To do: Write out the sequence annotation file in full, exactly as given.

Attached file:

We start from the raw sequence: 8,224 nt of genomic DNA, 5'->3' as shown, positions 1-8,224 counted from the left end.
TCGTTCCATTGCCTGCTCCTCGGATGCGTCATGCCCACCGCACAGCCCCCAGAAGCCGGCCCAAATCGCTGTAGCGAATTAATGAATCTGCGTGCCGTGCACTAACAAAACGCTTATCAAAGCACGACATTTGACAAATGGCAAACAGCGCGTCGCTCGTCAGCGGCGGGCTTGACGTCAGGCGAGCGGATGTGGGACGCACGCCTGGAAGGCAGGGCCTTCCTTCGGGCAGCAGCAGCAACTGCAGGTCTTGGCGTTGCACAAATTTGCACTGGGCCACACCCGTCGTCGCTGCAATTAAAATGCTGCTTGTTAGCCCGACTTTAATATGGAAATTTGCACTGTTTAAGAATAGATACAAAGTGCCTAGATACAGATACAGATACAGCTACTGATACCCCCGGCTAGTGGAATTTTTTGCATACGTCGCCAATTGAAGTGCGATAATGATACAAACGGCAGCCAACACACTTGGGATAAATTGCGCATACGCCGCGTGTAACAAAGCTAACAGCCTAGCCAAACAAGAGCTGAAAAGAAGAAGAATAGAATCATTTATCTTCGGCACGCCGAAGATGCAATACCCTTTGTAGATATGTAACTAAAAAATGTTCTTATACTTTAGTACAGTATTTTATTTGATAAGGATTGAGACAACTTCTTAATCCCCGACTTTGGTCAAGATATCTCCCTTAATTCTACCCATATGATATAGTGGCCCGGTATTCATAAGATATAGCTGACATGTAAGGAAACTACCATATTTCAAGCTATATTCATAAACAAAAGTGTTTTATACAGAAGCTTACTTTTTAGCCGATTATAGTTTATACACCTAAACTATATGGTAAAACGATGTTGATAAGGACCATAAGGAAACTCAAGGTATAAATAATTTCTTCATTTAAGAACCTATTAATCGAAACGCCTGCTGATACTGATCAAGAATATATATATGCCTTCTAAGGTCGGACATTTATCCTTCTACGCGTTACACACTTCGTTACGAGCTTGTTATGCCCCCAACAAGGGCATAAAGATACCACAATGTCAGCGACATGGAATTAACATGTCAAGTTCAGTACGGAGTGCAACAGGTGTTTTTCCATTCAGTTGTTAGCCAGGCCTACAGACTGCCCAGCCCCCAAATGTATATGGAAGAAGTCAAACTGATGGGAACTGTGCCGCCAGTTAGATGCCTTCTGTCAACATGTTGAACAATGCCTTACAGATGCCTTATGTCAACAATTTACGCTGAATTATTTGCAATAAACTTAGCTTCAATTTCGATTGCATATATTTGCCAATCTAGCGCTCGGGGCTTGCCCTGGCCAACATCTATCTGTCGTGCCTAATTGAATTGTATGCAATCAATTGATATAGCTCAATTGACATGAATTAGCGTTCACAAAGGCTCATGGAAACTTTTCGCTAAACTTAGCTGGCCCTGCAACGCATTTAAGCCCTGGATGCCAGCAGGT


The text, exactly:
We start from the raw sequence: 8,224 nt of genomic DNA, 5'->3' as shown, positions 1-8,224 counted from the left end.
TCGTTCCATTGCCTGCTCCTCGGATGCGTCATGCCCACCGCACAGCCCCCAGAAGCCGGCCCAAATCGCTGTAGCGAATTAATGAATCTGCGTGCCGTGCACTAACAAAACGCTTATCAAAGCACGACATTTGACAAATGGCAAACAGCGCGTCGCTCGTCAGCGGCGGGCTTGACGTCAGGCGAGCGGATGTGGGACGCACGCCTGGAAGGCAGGGCCTTCCTTCGGGCAGCAGCAGCAACTGCAGGTCTTGGCGTTGCACAAATTTGCACTGGGCCACACCCGTCGTCGCTGCAATTAAAATGCTGCTTGTTAGCCCGACTTTAATATGGAAATTTGCACTGTTTAAGAATAGATACAAAGTGCCTAGATACAGATACAGATACAGCTACTGATACCCCCGGCTAGTGGAATTTTTTGCATACGTCGCCAATTGAAGTGCGATAATGATACAAACGGCAGCCAACACACTTGGGATAAATTGCGCATACGCCGCGTGTAACAAAGCTAACAGCCTAGCCAAACAAGAGCTGAAAAGAAGAAGAATAGAATCATTTATCTTCGGCACGCCGAAGATGCAATACCCTTTGTAGATATGTAACTAAAAAATGTTCTTATACTTTAGTACAGTATTTTATTTGATAAGGATTGAGACAACTTCTTAATCCCCGACTTTGGTCAAGATATCTCCCTTAATTCTACCCATATGATATAGTGGCCCGGTATTCATAAGATATAGCTGACATGTAAGGAAACTACCATATTTCAAGCTATATTCATAAACAAAAGTGTTTTATACAGAAGCTTACTTTTTAGCCGATTATAGTTTATACACCTAAACTATATGGTAAAACGATGTTGATAAGGACCATAAGGAAACTCAAGGTATAAATAATTTCTTCATTTAAGAACCTATTAATCGAAACGCCTGCTGATACTGATCAAGAATATATATATGCCTTCTAAGGTCGGACATTTATCCTTCTACGCGTTACACACTTCGTTACGAGCTTGTTATGCCCCCAACAAGGGCATAAAGATACCACAATGTCAGCGACATGGAATTAACATGTCAAGTTCAGTACGGAGTGCAACAGGTGTTTTTCCATTCAGTTGTTAGCCAGGCCTACAGACTGCCCAGCCCCCAAATGTATATGGAAGAAGTCAAACTGATGGGAACTGTGCCGCCAGTTAGATGCCTTCTGTCAACATGTTGAACAATGCCTTACAGATGCCTTATGTCAACAATTTACGCTGAATTATTTGCAATAAACTTAGCTTCAATTTCGATTGCATATATTTGCCAATCTAGCGCTCGGGGCTTGCCCTGGCCAACATCTATCTGTCGTGCCTAATTGAATTGTATGCAATCAATTGATATAGCTCAATTGACATGAATTAGCGTTCACAAAGGCTCATGGAAACTTTTCGCTAAACTTAGCTGGCCCTGCAACGCATTTAAGCCCTGGATGCCAGCAGGT